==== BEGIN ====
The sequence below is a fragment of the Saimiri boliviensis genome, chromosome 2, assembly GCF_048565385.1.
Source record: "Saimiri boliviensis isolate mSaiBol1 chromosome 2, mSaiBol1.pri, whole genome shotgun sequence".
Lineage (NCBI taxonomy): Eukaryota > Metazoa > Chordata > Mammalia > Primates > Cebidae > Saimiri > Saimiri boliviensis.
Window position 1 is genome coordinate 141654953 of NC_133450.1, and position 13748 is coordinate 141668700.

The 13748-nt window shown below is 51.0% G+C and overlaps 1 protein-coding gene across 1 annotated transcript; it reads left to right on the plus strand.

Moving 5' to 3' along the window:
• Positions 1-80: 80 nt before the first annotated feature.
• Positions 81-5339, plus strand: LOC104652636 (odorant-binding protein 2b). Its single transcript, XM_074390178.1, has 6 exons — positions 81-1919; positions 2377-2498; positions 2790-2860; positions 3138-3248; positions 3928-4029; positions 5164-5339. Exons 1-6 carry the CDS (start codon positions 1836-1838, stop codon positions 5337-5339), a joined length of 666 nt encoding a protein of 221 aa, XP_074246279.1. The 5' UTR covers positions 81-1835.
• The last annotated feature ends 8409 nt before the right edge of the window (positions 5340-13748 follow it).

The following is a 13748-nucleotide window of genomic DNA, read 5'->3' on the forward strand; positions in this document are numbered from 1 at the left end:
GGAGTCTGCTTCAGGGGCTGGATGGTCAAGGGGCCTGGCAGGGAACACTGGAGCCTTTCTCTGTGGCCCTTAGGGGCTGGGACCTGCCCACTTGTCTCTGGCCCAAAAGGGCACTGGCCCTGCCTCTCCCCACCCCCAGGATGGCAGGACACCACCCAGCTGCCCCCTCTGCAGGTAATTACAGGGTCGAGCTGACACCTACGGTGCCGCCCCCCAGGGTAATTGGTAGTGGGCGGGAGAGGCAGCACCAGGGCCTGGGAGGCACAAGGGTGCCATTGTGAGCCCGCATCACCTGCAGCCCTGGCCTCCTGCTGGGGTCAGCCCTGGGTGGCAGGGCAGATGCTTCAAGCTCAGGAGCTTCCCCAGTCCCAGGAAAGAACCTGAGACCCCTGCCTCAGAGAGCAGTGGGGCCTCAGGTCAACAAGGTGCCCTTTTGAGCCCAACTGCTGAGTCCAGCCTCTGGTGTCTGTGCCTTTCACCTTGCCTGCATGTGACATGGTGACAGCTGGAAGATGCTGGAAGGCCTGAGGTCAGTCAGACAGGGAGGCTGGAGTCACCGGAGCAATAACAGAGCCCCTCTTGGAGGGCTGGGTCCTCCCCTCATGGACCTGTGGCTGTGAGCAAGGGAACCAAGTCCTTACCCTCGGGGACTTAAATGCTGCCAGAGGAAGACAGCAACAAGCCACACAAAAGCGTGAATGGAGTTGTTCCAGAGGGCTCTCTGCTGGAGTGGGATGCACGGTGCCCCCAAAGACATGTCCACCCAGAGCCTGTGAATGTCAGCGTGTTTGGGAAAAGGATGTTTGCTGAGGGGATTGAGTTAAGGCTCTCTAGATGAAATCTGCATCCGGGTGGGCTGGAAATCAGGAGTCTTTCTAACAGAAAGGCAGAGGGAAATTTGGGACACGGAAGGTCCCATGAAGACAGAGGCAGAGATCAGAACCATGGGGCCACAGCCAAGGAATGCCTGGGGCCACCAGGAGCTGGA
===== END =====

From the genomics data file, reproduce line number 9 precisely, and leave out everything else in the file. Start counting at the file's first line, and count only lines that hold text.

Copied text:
• The last annotated feature ends 8409 nt before the right edge of the window (positions 5340-13748 follow it).